There is no reason why a magistrates’ court, which is a subordinate court, should be levying costs of suit as a matter of cause, while the Industrial Court, a superior court, only levies costs on an exceptional basis.
Because the Industrial Court seldom issues costs orders, some employees sometimes take hopeless cases to the court while some employers sometimes defend cases for the sake of delay only to offer settlement when the case is about to go for trial, sometimes after about two years.
This, they do because there is seldom a penalty for such conduct. The Industrial Court has, therefore, become a playground for some, something which makes it lose the respect it should be commanding as a court in the true sense of the word.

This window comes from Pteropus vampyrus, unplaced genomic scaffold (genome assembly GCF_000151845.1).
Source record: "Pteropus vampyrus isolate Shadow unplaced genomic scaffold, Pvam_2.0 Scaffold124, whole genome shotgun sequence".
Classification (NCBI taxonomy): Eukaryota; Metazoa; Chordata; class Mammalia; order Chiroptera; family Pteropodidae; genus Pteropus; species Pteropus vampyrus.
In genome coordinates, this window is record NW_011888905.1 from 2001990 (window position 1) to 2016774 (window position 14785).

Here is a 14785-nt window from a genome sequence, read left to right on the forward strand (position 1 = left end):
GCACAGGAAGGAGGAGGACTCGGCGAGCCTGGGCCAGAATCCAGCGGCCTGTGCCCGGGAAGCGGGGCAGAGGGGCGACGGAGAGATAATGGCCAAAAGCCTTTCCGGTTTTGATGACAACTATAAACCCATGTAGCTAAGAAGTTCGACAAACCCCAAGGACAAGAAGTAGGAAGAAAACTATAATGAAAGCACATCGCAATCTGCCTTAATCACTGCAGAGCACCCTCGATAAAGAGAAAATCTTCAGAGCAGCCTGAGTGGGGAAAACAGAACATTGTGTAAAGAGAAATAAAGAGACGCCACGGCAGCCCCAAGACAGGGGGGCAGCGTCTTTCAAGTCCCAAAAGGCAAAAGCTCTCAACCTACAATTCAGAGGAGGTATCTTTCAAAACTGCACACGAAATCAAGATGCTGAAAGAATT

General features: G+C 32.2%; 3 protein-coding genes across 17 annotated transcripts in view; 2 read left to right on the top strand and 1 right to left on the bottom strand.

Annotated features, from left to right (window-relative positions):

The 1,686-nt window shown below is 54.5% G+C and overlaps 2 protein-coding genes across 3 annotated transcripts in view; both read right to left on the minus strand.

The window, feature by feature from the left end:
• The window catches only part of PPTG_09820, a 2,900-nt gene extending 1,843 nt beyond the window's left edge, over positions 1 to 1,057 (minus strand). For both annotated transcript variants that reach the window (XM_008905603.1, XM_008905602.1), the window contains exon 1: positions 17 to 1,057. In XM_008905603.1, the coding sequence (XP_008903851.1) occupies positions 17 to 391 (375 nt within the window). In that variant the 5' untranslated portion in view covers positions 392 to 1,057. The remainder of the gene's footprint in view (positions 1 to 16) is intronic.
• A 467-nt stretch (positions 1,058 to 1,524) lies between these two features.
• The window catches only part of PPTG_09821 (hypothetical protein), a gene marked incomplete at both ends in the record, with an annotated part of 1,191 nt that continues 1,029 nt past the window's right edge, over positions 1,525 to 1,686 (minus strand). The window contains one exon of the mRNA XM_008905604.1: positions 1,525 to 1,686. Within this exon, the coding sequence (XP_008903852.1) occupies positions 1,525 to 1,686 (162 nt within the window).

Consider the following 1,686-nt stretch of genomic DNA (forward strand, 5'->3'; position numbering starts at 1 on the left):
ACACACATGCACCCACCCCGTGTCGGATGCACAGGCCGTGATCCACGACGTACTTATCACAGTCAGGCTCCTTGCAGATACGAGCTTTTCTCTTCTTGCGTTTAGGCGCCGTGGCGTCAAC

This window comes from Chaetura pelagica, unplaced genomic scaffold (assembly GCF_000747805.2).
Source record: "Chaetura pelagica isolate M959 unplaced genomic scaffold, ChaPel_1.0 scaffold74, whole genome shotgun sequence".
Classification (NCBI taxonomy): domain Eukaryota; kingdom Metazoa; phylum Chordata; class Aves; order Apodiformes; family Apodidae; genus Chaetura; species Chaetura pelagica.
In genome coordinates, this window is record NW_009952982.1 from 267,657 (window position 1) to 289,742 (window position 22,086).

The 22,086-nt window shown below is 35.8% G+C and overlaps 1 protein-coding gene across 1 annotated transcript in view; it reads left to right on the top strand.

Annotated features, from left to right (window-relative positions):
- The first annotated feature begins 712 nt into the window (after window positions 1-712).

In my view, a costs order is a very useful tool for the court to censure undesirable litigation conduct. Without such a tool, the parties can conduct themselves in a manner that can be even detrimental to the very justice the court seeks to enforce.
That the Industrial Court is a court of law and equity, as provided by section 14(1) of the Trade Disputes Act, 2016, does not, in my view, mean that it should lower the bar even on matters that have nothing to do with equity.
In my view, payment of court fees and costs of suit have nothing to do with equity for as long as they apply equally to both parties before the court.
In my experience, it is this emphasis on equity, sometimes in a misdirected manner, that has resulted in the Industrial Court losing its esteem so much so that senior attorneys avoid appearing at the Industrial Court.